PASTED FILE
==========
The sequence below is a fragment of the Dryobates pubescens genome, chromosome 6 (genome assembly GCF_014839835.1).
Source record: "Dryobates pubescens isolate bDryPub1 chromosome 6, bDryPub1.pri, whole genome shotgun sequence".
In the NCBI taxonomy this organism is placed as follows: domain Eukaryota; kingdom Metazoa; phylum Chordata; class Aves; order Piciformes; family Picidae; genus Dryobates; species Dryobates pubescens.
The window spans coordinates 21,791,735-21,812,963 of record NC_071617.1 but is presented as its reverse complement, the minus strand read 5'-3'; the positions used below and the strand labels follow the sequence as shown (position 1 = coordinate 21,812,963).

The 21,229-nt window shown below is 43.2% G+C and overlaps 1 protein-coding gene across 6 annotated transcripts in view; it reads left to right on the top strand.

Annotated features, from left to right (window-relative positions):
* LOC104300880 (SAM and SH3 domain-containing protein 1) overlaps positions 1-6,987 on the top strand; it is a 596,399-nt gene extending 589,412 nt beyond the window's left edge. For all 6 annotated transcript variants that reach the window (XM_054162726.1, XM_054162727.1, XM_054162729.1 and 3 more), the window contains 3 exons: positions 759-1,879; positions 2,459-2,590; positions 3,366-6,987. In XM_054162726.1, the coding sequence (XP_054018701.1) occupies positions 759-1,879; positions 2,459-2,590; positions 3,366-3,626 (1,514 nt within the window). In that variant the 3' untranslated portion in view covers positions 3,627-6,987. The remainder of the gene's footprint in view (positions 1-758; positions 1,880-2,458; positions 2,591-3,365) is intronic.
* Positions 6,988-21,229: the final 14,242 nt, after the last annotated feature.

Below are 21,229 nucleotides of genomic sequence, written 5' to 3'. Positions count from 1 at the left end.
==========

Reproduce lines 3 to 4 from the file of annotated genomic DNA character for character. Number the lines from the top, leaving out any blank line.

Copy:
In the NCBI taxonomy this organism is placed as follows: domain Eukaryota; kingdom Metazoa; phylum Chordata; class Aves; order Piciformes; family Picidae; genus Dryobates; species Dryobates pubescens.
The window spans coordinates 21,791,735-21,812,963 of record NC_071617.1 but is presented as its reverse complement, the minus strand read 5'-3'; the positions used below and the strand labels follow the sequence as shown (position 1 = coordinate 21,812,963).